This time of year, Frank Gieringer’s peach trees are usually dripping with fruit.
This year, there’s hardly a drop in the bucket.
“We’re short of fruit. On the tree fruit, I would say we have maybe a 10 percent crop. Like 90 percent loss,” says Gieringer, owner of Gieringers Orchard in Edgerton. “And we have mostly peaches, I’m not sure about apples or other tree fruit, but the peach end of it was hurt pretty hard by the cold winter.”
Just east of Lawrence, David Vertacnik of Vertacnik Orchard believes his apple crop will be down 60 percent compared to last year. His younger peach trees look just about like Gieringer’s — barren.
“The trees are beautiful,” he says, “but they just don’t have any fruit in them.”
This isn’t anything Jennifer Smith hasn’t heard. The past month, the Douglas County Kansas State extension agent’s phone and email have been overwhelmed with stories of missing fruit.
“I didn’t hear anything until maybe three weeks ago,” she says. “And then I started hearing a lot of reports of fruit not setting on. It’s primarily apples, from what I’ve heard and some people said their fruit didn’t set any fruit at all and some have said the amount they’ve set is very minimal.”
Yes, ask around the local fruit growers both commercial and homegrown and you’ll find a stunning lack of fruit, especially tree fruit. That’s because of a bizarre weather pattern that left us with February temperatures several digits below zero. It mostly affected tree fruit like apples, peaches, pears and cherries, though some bush fruits such as raspberries, blueberries and blackberries are also a bit low on fruit this year.
Gieringer says the phenomenon is called “winter kill” — it wasn’t the vegetable farmers’ dreaded late frost that caused it, it was the brutal winter itself. He’s been growing peaches since 2001 and this is the first time he’s seen it. He points to those days in February when area temperatures dropped double digits below zero.
“The rule of thumb on stone fruit is that you’ll lose about 10 percent of your blossom buds for every degree below zero,” he says. “And so, when you get below minus 10 that’s getting up there to virtually a total loss.”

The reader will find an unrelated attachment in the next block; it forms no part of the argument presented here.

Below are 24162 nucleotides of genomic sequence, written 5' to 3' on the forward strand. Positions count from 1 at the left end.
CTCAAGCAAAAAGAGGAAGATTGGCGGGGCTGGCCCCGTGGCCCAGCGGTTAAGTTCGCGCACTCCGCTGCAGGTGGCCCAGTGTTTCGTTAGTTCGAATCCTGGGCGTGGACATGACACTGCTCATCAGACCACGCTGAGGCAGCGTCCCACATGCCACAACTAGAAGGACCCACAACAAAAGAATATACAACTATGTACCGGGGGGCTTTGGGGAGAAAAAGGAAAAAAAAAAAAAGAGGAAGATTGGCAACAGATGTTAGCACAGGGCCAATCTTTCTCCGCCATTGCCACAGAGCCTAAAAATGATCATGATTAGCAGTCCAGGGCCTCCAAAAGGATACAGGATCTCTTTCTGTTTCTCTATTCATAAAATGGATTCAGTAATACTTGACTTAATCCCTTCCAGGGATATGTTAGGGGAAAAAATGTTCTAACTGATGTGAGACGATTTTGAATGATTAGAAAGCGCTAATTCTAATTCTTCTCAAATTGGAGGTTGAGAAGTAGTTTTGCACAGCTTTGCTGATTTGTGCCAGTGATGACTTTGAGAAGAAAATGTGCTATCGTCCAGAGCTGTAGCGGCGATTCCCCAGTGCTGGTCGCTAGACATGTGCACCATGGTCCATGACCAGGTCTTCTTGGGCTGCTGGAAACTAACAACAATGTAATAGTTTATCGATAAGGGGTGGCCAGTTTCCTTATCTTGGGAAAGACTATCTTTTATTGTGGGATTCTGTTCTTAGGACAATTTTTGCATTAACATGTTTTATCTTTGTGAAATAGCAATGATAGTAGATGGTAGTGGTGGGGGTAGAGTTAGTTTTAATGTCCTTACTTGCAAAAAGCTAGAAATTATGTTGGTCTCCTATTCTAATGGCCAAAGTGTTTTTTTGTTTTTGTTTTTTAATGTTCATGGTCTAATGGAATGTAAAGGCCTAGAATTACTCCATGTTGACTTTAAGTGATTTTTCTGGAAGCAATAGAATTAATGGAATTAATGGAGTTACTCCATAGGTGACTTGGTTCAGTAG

He knew well in advance of spring that his trees were goners, thanks to a peek into the tree’s reproductive system.
“You can bring those buds in within a couple of weeks after the freeze event, cut them open with a razor blade and look at them with a magnifying glass and you’ll see the very inside, you can look at that and see the actual ovary of that flower and you can see that it’s turned black,” Gieringer says.
Smith says she’d expect that because of the blossoming pattern with pears and apples, if the apples aren’t setting, the pears probably aren’t either. She’s also heard of damage to raspberries and blueberries this year. During strawberry season, she heard of an opposite problem to the loads of winter-kill casualties — fruit that had been scorched by early heat.
“It stayed cool and wet for the strawberries, and then we had a really hot day, right when the fruits were ripening,” she says. “So, the plants were in shock from the heat and losing so much water that some of the berries shriveled on the plant and others didn’t ripen or didn’t taste good when they did.”
The only fruit she hasn’t heard horror stories about this year? Blackberries. Her guess is it’s because those fruits tend to bloom later.
“It seems funny to me because we have weather fluctuations every year, but it’s just all a matter of timing of when the plants are flowering or what specific things they’re doing,” she says of this year’s major fail in local fruit.
For now, local fruit farmers — and fruit lovers — will just have to enjoy what they can and then wait for next year. In the world of fruit, an off season tends to signal a big crop the next time around.
Vertacnik, though disappointed in his lack of peaches, is counting his lucky stars that at least a bit of his apple crop was spared.
“It’s always lucky to have apples. Anytime we have fruit, that’s a blessing, for sure,” he says. “We’re working with Mother Nature here and she throws off a lot of curve balls.”